- bleeding in the brain
Cushing reflux is a medical emergency that requires immediate treatment. The goal of treatment is to lower pressure inside the skull. Prognosis for this condition is often poor and may result in death.
Your heart has its own electrical system that controls the rate and rhythm of your heartbeat. Conduction disorders, or “heart block,” occur when these electrical signals stop working properly.
A low pulse rate may indicate a problem with your heart’s electrical system. Other symptoms may include:
Treatment will depend on the underlying cause. It may include attempting to repair the damaged area, taking medications, or implanting a pacemaker.
Certain blood pressure medications such as beta-blockers may cause a low pulse rate. These can include:
These medications work by blocking beta receptors in the heart, which can lower the heart rate. This can be beneficial for people with high blood pressure, heart failure, or cardiac arrhythmias.
Because of how beta-blockers work, you may experience high blood pressure with a low pulse while taking these medications.
Learn more about high blood pressure medications.
High blood pressure with a low pulse may be accompanied by several other symptoms, including:
- shortness of breath
If you take beta-blockers, you may experience slightly elevated blood pressure and a slower pulse. This is generally not a cause for concern when it occurs without other symptoms. However, if you experience these symptoms and are not taking medications that slow your heart rate, contact your doctor.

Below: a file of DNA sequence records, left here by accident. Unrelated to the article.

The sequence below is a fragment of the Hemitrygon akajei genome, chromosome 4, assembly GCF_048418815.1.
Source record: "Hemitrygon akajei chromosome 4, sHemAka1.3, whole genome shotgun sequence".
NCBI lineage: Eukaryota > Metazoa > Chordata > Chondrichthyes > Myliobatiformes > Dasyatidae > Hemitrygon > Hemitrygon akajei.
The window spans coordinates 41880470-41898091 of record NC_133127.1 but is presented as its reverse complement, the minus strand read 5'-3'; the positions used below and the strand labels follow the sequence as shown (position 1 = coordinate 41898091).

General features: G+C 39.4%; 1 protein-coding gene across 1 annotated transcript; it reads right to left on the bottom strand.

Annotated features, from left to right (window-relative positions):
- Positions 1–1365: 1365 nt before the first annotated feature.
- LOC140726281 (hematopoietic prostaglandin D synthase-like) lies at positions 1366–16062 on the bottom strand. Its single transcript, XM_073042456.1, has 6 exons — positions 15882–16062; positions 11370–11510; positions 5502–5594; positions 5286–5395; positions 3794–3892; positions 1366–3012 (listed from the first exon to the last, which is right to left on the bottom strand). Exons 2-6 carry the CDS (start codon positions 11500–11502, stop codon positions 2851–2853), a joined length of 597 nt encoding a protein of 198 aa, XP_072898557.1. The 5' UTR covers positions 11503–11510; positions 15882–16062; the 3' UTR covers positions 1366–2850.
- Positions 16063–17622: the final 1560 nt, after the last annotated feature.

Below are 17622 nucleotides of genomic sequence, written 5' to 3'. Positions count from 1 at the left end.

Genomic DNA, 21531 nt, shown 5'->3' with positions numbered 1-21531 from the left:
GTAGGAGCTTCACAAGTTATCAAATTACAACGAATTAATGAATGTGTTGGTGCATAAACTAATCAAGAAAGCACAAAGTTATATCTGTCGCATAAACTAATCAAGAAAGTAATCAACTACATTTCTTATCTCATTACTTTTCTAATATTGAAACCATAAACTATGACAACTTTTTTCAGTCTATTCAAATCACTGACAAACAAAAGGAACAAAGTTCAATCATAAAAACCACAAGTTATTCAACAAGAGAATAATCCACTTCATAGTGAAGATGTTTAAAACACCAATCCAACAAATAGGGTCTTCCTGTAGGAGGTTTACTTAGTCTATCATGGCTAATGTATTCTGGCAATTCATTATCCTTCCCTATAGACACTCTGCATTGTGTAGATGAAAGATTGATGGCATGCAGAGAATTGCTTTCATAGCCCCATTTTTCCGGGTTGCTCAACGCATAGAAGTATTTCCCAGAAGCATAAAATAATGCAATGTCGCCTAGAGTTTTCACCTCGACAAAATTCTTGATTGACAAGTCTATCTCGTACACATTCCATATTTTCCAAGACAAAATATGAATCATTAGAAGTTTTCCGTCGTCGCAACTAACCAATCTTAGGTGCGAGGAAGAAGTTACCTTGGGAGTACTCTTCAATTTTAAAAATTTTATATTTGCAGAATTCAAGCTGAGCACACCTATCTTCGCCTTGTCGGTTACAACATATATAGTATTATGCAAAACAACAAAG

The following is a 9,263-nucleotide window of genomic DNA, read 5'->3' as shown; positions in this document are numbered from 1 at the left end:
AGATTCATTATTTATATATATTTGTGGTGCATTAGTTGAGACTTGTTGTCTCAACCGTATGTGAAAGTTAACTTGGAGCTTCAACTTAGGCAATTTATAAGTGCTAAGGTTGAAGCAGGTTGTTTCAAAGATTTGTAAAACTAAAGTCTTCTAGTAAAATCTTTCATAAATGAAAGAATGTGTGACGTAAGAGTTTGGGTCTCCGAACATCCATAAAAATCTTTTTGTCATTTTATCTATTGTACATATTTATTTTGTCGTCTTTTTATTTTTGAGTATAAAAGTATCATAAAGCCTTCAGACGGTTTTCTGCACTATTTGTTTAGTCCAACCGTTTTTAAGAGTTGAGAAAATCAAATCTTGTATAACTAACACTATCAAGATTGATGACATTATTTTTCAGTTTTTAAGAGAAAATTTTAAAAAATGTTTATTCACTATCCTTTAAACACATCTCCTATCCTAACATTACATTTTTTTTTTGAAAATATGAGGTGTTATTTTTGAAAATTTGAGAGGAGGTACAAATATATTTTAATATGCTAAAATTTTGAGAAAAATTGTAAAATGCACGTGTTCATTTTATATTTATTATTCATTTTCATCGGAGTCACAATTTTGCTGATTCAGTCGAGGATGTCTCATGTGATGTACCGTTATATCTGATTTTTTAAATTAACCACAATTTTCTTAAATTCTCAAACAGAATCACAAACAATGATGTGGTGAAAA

High blood pressure with a low pulse rate may indicate an underlying medical condition. Treatment can be effective for some of these conditions, while others may require lifelong management.
If you have concerns about your blood pressure and heart rate, inform your medical professional. They can make an assessment and recommend appropriate treatment.
Here are some frequently asked questions about high blood pressure and a low pulse.
What is a dangerously low heart rate?
The resting heart rate for adults should be between 60–100 bpm. However, certain people, such as athletes, may have slower heart rates.
Seek immediate medical attention if your heart rate is lower than 60 bpm and you feel lightheaded, confused, or weak.
Can a low pulse cause a stroke?
If your heart is not pumping enough blood to your brain, it may not be receiving enough oxygen. This can lead to a stroke.
What is stroke-level blood pressure?
A blood pressure level above 180/120 puts you at risk of a stroke. It is a medical emergency that requires immediate treatment.
Having high blood pressure with a low pulse is rare. It may indicate an underlying medical condition that requires treatment.
High blood pressure with a low pulse may be caused by medical conditions, such as thickened heart tissue or Cushing reflex. Beta-blocker medications can also cause a low heart rate with high blood pressure.
Seek immediate medical attention if you experience high blood pressure and a slow pulse along with lightheadedness, shortness of breath, or weakness.